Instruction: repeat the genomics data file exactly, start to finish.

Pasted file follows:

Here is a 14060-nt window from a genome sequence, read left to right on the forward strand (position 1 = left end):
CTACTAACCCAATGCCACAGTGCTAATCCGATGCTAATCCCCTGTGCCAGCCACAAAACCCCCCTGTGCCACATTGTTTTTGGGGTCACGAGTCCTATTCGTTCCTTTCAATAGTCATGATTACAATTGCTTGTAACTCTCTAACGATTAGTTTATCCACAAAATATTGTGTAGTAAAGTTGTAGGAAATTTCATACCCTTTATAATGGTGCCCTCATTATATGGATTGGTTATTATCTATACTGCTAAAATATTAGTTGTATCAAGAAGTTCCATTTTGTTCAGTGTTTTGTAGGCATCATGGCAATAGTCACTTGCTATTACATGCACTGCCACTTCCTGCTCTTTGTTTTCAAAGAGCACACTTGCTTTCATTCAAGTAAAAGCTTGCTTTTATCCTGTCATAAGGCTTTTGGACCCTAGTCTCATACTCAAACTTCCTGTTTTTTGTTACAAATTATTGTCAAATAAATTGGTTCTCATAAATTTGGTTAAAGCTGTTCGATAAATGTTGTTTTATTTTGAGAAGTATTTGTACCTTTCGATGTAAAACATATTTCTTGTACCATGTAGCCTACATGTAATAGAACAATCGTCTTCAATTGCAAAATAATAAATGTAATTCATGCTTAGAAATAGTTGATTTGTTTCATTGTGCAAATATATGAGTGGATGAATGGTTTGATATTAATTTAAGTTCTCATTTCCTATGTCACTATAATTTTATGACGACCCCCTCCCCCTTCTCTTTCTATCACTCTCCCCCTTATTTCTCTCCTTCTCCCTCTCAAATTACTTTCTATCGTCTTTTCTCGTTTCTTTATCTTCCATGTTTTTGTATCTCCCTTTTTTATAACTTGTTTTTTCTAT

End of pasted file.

Here is a 14060-nt window from a genome sequence, read left to right on the forward strand (position 1 = left end):
CTACTAACCCAATGCCACAGTGCTAATCCGATGCTAATCCCCTGTGCCAGCCACAAAACCCCCCTGTGCCACATTGTTTTTGGGGTCACGAGTCCTATTCGTTCCTTTCAATAGTCATGATTACAATTGCTTGTAACTCTCTAACGATTAGTTTATCCACAAAATATTGTGTAGTAAAGTTGTAGGAAATTTCATACCCTTTATAATGGTGCCCTCATTATATGGATTGGTTATTATCTATACTGCTAAAATATTAGTTGTATCAAGAAGTTCCATTTTGTTCAGTGTTTTGTAGGCATCATGGCAATAGTCACTTGCTATTACATGCACTGCCACTTCCTGCTCTTTGTTTTCAAAGAGCACACTTGCTTTCATTCAAGTAAAAGCTTGCTTTTATCCTGTCATAAGGCTTTTGGACCCTAGTCTCATACTCAAACTTCCTGTTTTTTGTTACAAATTATTGTCAAATAAATTGGTTCTCATAAATTTGGTTAAAGCTGTTCGATAAATGTTGTTTTATTTTGAGAAGTATTTGTACCTTTCGATGTAAAACATATTTCTTGTACCATGTAGCCTACATGTAATAGAACAATCGTCTTCAATTGCAAAATAATAAATGTAATTCATGCTTAGAAATAGTTGATTTGTTTCATTGTGCAAATATATGAGTGGATGAATGGTTTGATATTAATTTAAGTTCTCATTTCCTATGTCACTATAATTTTATGACGACCCCCTCCCCCTTCTCTTTCTATCACTCTCCCCCTTATTTCTCTCCTTCTCCCTCTCAAATTACTTTCTATCGTCTTTTCTCGTTTCTTTATCTTCCATGTTTTTGTATCTCCCTTTTTTATAACTTGTTTTTTCTAT